By Sam Shawver
The Marietta Times
As plans continue toward the closing of American Electric Power's coal-fired Muskingum River Plant, the company is upgrading two main transmission lines that carry electricity between the Beverly facility and AEP's Philip Sporn Power Plant in Mason County, W.Va.
The $70 million project will be done along existing AEP Ohio rights of way through Athens, Meigs, Morgan and Washington counties in Ohio, and in Mason County in West Virginia. The cost will be covered through an average additional 15 cents a month on residential power bills after the project is completed.
"Fifty miles of line that carry 345,000 volts between the Muskingum River and Sporn facilities will be improved during the project," said Brett Schmied, project outreach specialist with AEP Ohio Transmission Company.
He said retirement of the Muskingum River Plant by the end of 2015, due to stricter federal air emission regulations, has required the company to upgrade some transmission lines that could become overloaded after the Beverly plant is taken off line.
Schmied said at this time no power outages that would impact customers are planned during the project which is expected to begin in August of this year and, weather permitting, will end by June 1, 2015.
"We're expecting minimal impact on our customers during this project," he said.
The project has been planned for some time, and Schmied said the plans were filed with various agencies in Ohio and West Virginia last week, including township trustees, county commissioners and county engineers.
"They called me two weeks ago about the project and I just received a three-ring binder of information (Monday)," said Washington County Engineer Roger Wright.
He said during the phone call he discussed potential issues like overweight vehicles on county roadways and accessibility to power company rights of way during construction.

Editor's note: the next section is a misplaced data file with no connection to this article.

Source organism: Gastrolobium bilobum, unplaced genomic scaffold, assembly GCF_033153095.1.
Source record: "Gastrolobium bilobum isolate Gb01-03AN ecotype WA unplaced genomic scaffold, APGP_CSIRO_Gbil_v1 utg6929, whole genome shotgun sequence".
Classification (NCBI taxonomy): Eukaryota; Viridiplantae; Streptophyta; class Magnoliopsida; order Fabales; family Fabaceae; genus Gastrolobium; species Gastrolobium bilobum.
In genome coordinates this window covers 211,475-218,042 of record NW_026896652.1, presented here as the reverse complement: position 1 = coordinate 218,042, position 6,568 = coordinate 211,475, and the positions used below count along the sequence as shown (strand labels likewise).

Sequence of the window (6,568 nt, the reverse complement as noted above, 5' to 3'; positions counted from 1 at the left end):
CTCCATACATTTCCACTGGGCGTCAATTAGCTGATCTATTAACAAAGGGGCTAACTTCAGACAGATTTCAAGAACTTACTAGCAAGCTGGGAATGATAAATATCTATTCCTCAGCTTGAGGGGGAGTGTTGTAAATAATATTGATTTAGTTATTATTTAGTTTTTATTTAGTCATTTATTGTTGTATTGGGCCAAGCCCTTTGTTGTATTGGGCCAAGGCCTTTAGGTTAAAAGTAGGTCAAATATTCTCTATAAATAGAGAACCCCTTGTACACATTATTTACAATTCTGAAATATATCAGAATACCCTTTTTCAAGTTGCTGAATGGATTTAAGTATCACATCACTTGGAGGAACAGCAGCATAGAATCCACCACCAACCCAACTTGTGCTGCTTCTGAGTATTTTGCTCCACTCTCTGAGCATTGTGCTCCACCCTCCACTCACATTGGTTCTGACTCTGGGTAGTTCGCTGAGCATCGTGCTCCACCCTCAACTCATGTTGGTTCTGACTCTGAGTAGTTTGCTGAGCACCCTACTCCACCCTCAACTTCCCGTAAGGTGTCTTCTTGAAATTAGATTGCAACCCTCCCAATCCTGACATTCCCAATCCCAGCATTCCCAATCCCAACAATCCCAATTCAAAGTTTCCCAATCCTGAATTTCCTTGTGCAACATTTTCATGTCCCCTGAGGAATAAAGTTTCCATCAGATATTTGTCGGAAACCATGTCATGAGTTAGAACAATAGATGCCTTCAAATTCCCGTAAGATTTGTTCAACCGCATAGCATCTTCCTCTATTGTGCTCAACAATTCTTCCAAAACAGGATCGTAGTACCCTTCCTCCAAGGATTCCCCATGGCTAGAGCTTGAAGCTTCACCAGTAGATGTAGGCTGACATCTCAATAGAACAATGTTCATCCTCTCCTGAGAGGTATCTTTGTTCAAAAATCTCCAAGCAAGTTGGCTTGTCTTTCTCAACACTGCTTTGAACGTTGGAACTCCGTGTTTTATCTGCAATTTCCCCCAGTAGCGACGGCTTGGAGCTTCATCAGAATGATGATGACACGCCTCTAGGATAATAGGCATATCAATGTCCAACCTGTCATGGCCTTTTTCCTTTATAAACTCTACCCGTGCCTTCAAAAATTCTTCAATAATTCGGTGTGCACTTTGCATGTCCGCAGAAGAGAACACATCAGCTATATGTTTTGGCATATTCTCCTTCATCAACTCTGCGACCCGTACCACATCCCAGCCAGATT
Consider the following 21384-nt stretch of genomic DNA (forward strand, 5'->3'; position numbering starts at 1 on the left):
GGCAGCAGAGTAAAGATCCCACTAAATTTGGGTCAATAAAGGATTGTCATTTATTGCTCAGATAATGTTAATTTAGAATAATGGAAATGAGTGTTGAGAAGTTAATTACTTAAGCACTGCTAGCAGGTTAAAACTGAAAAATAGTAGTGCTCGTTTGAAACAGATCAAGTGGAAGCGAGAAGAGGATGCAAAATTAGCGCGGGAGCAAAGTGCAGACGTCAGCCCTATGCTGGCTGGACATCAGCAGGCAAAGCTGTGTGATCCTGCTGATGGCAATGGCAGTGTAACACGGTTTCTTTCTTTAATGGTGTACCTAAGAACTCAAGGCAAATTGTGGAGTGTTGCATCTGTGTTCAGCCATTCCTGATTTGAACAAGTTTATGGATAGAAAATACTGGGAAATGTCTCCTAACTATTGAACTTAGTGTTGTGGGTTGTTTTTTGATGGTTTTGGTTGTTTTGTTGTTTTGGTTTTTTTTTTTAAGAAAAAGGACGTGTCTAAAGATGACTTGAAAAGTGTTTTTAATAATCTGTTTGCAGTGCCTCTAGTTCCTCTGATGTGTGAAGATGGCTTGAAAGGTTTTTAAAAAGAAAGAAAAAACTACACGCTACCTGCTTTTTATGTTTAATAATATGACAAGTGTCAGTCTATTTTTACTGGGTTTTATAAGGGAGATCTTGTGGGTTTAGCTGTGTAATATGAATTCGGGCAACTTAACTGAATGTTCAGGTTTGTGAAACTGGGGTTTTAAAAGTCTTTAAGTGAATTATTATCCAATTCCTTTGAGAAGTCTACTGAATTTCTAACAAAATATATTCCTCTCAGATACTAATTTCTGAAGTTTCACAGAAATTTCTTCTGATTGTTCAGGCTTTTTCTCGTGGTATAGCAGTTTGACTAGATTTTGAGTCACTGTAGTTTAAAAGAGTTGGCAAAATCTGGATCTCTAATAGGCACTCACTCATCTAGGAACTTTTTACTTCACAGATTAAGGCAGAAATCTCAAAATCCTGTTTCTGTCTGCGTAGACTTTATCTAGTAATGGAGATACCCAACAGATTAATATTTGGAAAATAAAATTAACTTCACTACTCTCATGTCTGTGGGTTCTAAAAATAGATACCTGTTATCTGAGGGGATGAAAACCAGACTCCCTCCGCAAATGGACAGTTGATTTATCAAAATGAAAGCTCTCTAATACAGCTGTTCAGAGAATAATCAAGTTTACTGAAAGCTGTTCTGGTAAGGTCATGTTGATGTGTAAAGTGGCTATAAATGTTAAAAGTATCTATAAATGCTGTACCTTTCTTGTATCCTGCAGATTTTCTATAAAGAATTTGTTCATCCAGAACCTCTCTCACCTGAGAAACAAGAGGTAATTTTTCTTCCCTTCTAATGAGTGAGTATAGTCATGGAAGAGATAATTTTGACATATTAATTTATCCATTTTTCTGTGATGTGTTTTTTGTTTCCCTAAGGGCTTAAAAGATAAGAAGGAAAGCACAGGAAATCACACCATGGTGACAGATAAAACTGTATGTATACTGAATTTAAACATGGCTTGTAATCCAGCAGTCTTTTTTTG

"My main concern is providing access to their right of way. I don't know that they will need it, but they could require some temporary access driveways to the project sites," Wright said. "And I was told that some of the work could be done by helicopter, so less right of way access may be needed."
Schmied said a few temporary access roads may have to be constructed along the right of way, especially where existing towers and other structures must be replaced. He said about 14 towers will be replaced, but none of those are located in Washington County.
"Eight are in West Virginia, and the rest in Ohio, and all are located on AEP property," he said. "We plan to begin setting foundations for those structures that need replacement in early fall, before the weather turns cold. Actual line replacement will begin in late winter or early spring of 2015."
Schmied said wherever possible helicopters would be used to string the replacement power lines.
In Washington County the project will run from the Muskingum River Plant to AEP's gas-fired Waterford Station Plant, traveling through Decatur, Fairfield, Palmer, Waterford and Watertown townships.
Carthage, Rome and Troy townships in Athens County, Chester, Letart, Orange and Sutton townships in Meigs County and Windsor Township in Morgan County are also along the project route.
"This is a long-plan process that AEP has worked out with PUCO (Public Utilities Commission of Ohio) which gave them permission to do the project," Wright said. "The company has asked about local permits required and we directed them to the permits they'll need."
Other than making sure heavy equipment does not overburden county roadways or right of way access roads, he expects the county will have little involvement with the power line upgrade project.
"This project is to maintain electrical livability for a large number of people in the Southeast Ohio and West Virginia areas," Schmied said. "And there will be more outreach to the community as we get closer to the start of construction and have a better idea of areas that will be impacted during the project, especially in locations where helicopters may be working on the lines."
Detailed information about the project is available at the Washington County Public Library on Fifth Street in Marietta, and through the Ohio Power Siting Board of the PUCO in Columbus.